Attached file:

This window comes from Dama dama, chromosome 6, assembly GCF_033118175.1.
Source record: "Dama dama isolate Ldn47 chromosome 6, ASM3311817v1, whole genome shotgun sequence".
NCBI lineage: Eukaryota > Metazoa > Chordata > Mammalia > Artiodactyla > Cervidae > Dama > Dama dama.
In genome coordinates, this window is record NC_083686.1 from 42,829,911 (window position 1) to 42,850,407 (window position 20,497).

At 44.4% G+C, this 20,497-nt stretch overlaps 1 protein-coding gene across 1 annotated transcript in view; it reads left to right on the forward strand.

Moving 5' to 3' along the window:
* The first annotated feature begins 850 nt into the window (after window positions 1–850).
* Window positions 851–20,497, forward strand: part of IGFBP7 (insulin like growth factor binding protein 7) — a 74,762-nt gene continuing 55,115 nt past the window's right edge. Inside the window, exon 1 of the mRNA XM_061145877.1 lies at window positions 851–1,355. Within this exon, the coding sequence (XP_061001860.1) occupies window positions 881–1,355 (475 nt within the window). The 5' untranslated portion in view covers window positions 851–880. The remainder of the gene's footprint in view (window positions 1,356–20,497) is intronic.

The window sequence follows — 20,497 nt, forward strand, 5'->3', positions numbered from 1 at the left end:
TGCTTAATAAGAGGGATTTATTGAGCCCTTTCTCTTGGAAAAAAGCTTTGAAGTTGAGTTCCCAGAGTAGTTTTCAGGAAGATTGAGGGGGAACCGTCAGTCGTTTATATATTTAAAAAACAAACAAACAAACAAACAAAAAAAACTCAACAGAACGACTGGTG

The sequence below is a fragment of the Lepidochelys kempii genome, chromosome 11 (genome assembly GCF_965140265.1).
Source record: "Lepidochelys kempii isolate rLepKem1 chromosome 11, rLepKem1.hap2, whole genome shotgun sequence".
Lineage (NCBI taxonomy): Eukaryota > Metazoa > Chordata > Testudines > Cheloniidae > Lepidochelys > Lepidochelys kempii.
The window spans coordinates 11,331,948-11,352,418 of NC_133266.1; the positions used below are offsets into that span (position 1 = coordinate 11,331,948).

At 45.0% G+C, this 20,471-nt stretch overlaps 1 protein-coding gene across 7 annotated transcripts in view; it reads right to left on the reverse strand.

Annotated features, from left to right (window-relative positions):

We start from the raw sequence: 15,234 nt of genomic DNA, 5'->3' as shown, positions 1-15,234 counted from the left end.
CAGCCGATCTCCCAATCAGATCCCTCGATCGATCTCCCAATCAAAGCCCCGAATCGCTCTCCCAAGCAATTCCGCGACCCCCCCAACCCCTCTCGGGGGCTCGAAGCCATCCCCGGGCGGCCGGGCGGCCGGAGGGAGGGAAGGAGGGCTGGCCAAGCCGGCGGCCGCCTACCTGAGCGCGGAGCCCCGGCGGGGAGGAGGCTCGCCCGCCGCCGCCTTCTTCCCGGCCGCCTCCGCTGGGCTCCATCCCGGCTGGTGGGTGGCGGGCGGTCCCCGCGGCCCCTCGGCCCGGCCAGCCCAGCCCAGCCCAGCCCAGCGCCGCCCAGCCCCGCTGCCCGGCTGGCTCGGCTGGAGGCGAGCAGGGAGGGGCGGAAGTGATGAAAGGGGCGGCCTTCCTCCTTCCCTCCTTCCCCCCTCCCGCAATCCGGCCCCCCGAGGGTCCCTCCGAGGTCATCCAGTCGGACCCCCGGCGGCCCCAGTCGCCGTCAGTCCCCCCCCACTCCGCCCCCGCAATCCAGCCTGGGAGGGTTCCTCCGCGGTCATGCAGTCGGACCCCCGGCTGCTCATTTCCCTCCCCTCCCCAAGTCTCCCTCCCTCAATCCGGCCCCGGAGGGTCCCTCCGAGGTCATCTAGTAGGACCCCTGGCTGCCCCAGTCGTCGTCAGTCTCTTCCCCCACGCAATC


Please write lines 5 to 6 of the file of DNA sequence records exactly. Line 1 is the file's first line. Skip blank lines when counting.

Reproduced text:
At 44.4% G+C, this 20,497-nt stretch overlaps 1 protein-coding gene across 1 annotated transcript in view; it reads left to right on the forward strand.

Moving 5' to 3' along the window: